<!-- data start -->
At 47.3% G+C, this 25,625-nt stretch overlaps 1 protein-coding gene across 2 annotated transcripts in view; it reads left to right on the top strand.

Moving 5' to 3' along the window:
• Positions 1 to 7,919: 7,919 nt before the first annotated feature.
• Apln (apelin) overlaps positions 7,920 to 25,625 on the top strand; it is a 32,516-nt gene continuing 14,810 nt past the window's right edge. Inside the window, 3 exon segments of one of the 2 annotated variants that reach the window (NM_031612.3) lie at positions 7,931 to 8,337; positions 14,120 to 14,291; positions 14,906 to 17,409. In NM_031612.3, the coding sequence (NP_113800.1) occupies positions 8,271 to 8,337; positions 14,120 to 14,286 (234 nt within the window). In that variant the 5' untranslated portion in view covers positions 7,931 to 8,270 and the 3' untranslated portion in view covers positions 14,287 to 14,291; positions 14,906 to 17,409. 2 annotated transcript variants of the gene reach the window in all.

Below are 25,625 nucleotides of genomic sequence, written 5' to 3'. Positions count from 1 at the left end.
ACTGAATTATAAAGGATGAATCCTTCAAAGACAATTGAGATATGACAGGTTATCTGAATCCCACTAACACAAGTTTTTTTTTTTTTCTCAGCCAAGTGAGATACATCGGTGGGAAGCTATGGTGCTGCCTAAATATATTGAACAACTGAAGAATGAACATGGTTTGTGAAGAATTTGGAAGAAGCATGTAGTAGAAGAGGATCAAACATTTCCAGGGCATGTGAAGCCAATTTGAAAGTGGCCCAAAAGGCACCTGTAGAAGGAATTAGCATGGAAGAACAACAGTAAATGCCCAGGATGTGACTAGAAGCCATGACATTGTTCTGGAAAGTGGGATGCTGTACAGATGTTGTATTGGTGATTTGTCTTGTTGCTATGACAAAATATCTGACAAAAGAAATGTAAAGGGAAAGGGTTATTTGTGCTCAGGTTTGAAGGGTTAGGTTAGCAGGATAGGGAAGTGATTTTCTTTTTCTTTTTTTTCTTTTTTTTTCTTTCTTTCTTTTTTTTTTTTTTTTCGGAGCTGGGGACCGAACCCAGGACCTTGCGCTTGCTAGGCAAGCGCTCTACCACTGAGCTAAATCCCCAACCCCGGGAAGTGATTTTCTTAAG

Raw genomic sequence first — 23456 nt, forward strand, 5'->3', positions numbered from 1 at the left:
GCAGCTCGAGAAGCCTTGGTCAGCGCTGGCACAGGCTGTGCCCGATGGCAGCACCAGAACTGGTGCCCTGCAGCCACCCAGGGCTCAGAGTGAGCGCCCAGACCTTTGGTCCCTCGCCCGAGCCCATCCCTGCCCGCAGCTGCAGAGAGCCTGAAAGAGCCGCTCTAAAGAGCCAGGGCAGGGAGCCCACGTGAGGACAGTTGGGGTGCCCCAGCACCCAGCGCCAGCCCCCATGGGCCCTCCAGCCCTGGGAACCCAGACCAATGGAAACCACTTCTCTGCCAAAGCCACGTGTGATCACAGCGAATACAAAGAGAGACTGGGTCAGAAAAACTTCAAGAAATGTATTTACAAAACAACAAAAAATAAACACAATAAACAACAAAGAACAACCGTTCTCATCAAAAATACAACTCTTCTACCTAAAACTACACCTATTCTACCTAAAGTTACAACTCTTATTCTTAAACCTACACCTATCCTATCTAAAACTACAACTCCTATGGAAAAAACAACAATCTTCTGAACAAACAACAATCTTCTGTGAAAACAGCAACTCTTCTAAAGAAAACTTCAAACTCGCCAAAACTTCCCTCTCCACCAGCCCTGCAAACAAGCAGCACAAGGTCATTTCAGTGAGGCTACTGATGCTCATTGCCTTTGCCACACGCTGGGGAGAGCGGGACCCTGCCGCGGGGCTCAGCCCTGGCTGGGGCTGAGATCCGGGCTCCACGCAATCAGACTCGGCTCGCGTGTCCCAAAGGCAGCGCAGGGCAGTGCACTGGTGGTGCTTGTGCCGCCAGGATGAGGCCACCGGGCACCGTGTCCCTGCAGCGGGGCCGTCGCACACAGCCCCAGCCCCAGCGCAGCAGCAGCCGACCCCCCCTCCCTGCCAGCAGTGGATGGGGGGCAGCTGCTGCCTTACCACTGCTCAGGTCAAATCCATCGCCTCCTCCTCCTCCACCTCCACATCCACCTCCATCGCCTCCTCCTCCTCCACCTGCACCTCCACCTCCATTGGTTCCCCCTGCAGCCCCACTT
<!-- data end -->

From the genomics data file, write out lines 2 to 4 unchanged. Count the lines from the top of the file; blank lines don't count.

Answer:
Moving 5' to 3' along the window:
• Positions 1 to 7,919: 7,919 nt before the first annotated feature.
• Apln (apelin) overlaps positions 7,920 to 25,625 on the top strand; it is a 32,516-nt gene continuing 14,810 nt past the window's right edge. Inside the window, 3 exon segments of one of the 2 annotated variants that reach the window (NM_031612.3) lie at positions 7,931 to 8,337; positions 14,120 to 14,291; positions 14,906 to 17,409. In NM_031612.3, the coding sequence (NP_113800.1) occupies positions 8,271 to 8,337; positions 14,120 to 14,286 (234 nt within the window). In that variant the 5' untranslated portion in view covers positions 7,931 to 8,270 and the 3' untranslated portion in view covers positions 14,287 to 14,291; positions 14,906 to 17,409. 2 annotated transcript variants of the gene reach the window in all.